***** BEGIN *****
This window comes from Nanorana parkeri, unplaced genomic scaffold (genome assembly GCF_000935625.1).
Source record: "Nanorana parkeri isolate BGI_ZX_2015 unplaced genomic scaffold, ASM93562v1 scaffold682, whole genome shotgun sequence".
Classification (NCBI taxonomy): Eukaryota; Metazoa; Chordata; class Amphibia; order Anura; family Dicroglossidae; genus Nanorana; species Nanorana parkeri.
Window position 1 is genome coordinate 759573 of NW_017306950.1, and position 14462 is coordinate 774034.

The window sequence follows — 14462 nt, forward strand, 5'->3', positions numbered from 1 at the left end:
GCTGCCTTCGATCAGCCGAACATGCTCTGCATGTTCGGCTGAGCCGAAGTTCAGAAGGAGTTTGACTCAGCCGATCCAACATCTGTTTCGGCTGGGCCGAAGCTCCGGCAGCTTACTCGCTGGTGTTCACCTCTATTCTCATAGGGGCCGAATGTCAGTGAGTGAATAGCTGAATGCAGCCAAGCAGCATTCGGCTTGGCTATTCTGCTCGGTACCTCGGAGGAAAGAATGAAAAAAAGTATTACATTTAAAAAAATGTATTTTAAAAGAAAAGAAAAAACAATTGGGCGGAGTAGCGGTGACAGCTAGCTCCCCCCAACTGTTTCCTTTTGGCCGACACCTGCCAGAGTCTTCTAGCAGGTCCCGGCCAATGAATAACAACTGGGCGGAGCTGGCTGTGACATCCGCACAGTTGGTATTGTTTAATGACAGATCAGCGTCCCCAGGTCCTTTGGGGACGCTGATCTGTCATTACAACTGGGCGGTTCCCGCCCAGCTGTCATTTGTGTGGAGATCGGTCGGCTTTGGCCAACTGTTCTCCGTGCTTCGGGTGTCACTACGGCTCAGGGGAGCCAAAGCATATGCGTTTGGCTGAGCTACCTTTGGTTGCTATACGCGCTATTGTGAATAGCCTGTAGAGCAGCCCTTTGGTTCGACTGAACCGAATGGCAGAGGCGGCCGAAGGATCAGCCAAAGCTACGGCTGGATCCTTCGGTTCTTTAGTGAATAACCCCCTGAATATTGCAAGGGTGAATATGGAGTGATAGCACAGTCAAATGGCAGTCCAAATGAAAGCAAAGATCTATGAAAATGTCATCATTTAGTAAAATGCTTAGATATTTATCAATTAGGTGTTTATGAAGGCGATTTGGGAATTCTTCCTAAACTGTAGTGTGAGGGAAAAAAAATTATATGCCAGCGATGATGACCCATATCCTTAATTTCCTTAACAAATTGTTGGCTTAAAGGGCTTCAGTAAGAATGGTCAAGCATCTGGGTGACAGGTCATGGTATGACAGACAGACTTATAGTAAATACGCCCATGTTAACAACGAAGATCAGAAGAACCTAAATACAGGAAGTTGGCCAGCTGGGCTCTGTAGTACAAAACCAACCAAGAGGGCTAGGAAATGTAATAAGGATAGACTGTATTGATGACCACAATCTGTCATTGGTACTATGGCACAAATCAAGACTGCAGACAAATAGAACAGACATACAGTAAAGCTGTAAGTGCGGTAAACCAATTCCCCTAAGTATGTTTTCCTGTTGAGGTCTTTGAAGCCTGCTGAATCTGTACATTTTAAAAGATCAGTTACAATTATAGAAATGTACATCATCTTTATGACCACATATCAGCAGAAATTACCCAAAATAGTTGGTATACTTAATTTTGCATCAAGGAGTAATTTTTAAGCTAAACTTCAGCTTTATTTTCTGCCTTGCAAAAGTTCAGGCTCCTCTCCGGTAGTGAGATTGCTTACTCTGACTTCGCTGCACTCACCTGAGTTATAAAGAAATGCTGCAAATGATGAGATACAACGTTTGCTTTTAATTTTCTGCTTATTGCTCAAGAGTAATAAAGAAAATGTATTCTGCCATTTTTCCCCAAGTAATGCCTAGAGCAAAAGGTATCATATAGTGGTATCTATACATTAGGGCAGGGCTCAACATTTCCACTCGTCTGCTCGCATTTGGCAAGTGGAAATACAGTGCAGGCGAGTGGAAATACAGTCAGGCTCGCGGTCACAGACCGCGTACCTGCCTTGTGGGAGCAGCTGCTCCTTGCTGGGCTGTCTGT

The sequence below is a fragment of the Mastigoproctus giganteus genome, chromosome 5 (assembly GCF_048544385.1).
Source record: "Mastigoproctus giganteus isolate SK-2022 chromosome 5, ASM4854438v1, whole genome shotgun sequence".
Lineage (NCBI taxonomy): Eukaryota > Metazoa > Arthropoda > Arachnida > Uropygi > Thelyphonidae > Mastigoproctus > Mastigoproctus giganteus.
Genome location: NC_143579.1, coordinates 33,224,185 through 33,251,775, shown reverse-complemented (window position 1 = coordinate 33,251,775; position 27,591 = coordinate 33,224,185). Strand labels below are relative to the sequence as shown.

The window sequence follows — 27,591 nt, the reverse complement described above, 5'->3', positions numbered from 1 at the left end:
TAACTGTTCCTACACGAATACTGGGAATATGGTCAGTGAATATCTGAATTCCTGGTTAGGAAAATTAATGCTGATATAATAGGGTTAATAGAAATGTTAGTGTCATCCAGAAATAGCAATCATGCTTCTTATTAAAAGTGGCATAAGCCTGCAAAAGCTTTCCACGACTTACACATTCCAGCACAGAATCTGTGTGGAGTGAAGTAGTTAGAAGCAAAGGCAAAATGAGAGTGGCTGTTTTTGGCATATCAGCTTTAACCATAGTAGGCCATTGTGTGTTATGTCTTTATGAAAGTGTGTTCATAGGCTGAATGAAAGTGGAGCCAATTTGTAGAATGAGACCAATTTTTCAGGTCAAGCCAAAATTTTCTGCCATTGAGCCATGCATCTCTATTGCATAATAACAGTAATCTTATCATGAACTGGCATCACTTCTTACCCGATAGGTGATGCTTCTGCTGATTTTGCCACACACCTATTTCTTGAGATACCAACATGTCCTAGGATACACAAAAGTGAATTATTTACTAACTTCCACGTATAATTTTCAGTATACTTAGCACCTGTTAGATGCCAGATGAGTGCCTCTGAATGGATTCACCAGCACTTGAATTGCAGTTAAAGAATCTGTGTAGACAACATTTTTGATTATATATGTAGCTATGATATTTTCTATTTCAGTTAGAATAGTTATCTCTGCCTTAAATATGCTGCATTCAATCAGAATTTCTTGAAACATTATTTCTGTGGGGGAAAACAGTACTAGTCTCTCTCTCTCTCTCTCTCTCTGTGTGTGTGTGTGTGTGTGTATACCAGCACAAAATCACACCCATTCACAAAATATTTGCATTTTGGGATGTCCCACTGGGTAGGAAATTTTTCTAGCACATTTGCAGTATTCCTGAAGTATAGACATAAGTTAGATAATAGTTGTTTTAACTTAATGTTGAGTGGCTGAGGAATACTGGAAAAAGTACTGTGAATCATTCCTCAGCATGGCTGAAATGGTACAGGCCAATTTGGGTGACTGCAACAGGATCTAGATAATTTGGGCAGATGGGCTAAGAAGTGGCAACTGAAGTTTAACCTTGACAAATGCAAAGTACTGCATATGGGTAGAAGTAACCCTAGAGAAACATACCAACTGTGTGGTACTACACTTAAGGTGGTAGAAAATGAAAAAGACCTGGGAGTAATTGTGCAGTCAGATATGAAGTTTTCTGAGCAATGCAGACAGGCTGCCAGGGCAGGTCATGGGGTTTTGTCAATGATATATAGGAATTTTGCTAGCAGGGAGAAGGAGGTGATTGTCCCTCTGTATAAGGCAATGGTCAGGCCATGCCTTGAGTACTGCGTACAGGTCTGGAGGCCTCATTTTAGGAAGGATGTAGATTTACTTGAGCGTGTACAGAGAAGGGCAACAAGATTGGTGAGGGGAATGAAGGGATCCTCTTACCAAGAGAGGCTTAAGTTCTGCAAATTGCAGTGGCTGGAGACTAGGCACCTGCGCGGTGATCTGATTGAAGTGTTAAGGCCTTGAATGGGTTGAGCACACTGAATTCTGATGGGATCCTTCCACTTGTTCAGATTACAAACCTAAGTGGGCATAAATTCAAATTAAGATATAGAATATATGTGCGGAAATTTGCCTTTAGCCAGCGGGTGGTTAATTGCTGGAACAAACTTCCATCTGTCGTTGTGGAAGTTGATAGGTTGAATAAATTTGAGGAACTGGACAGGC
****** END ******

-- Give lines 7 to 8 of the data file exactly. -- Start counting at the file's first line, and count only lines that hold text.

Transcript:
The sequence below is a fragment of the Mastigoproctus giganteus genome, chromosome 5 (assembly GCF_048544385.1).
Source record: "Mastigoproctus giganteus isolate SK-2022 chromosome 5, ASM4854438v1, whole genome shotgun sequence".